So, you want to be a horse doctor? We can't blame you, it's a great job. It's hard work, but most jobs are (at least according to the people doing them) If you've made it into and through veterinary school, you're plenty smart and hard working enough to do this job.
Ok, you know it's not all fun and games and pizza and beer. Here's the dry stuff about work -
Daily intern duties will include: treatment and assessment of hospitalized patients prior to 8am; after hours treatments and overnight observation of critical patients; accurate medical records, logs and client communication; participation in morning case rounds, as well as monthly scientific journal clubs.
Intern duties will be allocated in the following manner depending on case load: 50% assisting the primary clinicians with lameness workups, 10% of time assisting with surgery or anesthesia, 20% assisting primary and advanced dental cases, and 20% general ambulatory duties (preventative, reproductive). These % are in addition to the emergency case load which will span all types of equine emergencies including colics. Let's face it, it's mostly colic. Colic, colic, colic. And lacerations. And eyes. Colic.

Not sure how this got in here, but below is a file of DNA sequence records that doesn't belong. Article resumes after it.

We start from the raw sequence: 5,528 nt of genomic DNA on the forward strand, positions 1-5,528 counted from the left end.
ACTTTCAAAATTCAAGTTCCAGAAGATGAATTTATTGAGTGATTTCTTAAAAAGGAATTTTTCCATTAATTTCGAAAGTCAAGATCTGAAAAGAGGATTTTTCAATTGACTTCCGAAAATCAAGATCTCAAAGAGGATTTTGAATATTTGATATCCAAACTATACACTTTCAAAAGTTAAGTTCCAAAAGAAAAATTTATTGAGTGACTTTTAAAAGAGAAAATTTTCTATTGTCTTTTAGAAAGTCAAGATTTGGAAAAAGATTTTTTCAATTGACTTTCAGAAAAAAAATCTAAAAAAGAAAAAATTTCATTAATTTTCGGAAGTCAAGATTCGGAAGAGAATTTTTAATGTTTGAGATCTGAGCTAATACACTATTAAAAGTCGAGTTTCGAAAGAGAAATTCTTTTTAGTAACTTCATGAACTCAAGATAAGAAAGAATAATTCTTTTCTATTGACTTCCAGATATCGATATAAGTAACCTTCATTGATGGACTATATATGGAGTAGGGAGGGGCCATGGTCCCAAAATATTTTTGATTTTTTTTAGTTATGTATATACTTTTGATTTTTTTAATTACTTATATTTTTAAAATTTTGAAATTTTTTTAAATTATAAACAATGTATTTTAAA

As confidence and experience is gained, primary emergency on-call duties with decreased supervision will be assumed during on call weeks.
The normal schedule is Monday, Tuesday, Wednesday, Thursday and Friday, 8am to 6pm. Any time off during the normally scheduled hours requires written approval.
Primary emergency duty every other week. You will be assisted, as needed, by the back-up doctor on these weeks. Once per month, the intern will be, wait for it, completely free of any duties from 6pm Friday to 8am Monday.
Term of Employment: June 1, 2022- May 31, 2023
Prerequisite Application Process: Applicants should submit a CV or resume, three letters of recommendation and a letter of intent. While we don't require a visit or externship it is strongly recommended.